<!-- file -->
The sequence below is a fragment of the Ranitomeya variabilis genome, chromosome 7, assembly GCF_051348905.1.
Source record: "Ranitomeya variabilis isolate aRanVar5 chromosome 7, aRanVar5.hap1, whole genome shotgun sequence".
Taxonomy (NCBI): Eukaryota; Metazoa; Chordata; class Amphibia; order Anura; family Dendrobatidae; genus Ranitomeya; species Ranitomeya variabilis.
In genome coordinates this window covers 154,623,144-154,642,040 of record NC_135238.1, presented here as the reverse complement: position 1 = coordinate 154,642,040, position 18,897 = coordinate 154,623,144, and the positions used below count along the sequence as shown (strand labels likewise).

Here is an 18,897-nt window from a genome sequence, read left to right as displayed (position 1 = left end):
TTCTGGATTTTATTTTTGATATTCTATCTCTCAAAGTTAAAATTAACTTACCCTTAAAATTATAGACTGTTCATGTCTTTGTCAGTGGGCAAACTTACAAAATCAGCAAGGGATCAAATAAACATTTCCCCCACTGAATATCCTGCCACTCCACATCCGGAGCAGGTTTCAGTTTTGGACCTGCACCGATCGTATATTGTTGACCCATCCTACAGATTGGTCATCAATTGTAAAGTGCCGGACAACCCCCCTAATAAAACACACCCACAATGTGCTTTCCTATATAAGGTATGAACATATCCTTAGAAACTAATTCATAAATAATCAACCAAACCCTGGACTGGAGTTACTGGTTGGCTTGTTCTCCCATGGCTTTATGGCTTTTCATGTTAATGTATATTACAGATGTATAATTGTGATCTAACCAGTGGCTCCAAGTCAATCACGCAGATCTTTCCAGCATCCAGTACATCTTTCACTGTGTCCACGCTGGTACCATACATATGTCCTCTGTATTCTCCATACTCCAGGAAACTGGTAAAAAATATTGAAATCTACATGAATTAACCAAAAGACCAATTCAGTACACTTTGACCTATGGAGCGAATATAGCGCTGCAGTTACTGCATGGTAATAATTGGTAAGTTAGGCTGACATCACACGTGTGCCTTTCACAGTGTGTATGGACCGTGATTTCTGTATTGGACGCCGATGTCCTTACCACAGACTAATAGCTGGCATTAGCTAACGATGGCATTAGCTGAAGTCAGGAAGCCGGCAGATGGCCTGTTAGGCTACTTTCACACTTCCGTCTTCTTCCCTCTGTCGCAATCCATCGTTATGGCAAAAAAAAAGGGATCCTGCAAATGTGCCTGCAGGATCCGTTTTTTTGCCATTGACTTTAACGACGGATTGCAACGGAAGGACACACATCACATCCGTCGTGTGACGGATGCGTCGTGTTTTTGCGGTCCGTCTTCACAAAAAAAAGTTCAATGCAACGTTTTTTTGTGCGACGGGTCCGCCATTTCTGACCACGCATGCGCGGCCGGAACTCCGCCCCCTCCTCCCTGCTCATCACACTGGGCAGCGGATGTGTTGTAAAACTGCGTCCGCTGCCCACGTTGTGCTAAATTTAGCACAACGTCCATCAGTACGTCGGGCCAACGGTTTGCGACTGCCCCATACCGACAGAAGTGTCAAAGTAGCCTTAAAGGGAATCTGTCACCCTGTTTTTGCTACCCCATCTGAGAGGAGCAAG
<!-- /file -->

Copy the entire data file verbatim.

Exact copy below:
The sequence below is a fragment of the Ranitomeya variabilis genome, chromosome 7, assembly GCF_051348905.1.
Source record: "Ranitomeya variabilis isolate aRanVar5 chromosome 7, aRanVar5.hap1, whole genome shotgun sequence".
Taxonomy (NCBI): Eukaryota; Metazoa; Chordata; class Amphibia; order Anura; family Dendrobatidae; genus Ranitomeya; species Ranitomeya variabilis.
In genome coordinates this window covers 154,623,144-154,642,040 of record NC_135238.1, presented here as the reverse complement: position 1 = coordinate 154,642,040, position 18,897 = coordinate 154,623,144, and the positions used below count along the sequence as shown (strand labels likewise).

Here is an 18,897-nt window from a genome sequence, read left to right as displayed (position 1 = left end):
TTCTGGATTTTATTTTTGATATTCTATCTCTCAAAGTTAAAATTAACTTACCCTTAAAATTATAGACTGTTCATGTCTTTGTCAGTGGGCAAACTTACAAAATCAGCAAGGGATCAAATAAACATTTCCCCCACTGAATATCCTGCCACTCCACATCCGGAGCAGGTTTCAGTTTTGGACCTGCACCGATCGTATATTGTTGACCCATCCTACAGATTGGTCATCAATTGTAAAGTGCCGGACAACCCCCCTAATAAAACACACCCACAATGTGCTTTCCTATATAAGGTATGAACATATCCTTAGAAACTAATTCATAAATAATCAACCAAACCCTGGACTGGAGTTACTGGTTGGCTTGTTCTCCCATGGCTTTATGGCTTTTCATGTTAATGTATATTACAGATGTATAATTGTGATCTAACCAGTGGCTCCAAGTCAATCACGCAGATCTTTCCAGCATCCAGTACATCTTTCACTGTGTCCACGCTGGTACCATACATATGTCCTCTGTATTCTCCATACTCCAGGAAACTGGTAAAAAATATTGAAATCTACATGAATTAACCAAAAGACCAATTCAGTACACTTTGACCTATGGAGCGAATATAGCGCTGCAGTTACTGCATGGTAATAATTGGTAAGTTAGGCTGACATCACACGTGTGCCTTTCACAGTGTGTATGGACCGTGATTTCTGTATTGGACGCCGATGTCCTTACCACAGACTAATAGCTGGCATTAGCTAACGATGGCATTAGCTGAAGTCAGGAAGCCGGCAGATGGCCTGTTAGGCTACTTTCACACTTCCGTCTTCTTCCCTCTGTCGCAATCCATCGTTATGGCAAAAAAAAAGGGATCCTGCAAATGTGCCTGCAGGATCCGTTTTTTTGCCATTGACTTTAACGACGGATTGCAACGGAAGGACACACATCACATCCGTCGTGTGACGGATGCGTCGTGTTTTTGCGGTCCGTCTTCACAAAAAAAAGTTCAATGCAACGTTTTTTTGTGCGACGGGTCCGCCATTTCTGACCACGCATGCGCGGCCGGAACTCCGCCCCCTCCTCCCTGCTCATCACACTGGGCAGCGGATGTGTTGTAAAACTGCGTCCGCTGCCCACGTTGTGCTAAATTTAGCACAACGTCCATCAGTACGTCGGGCCAACGGTTTGCGACTGCCCCATACCGACAGAAGTGTCAAAGTAGCCTTAAAGGGAATCTGTCACCCTGTTTTTGCTACCCCATCTGAGAGGAGCAAG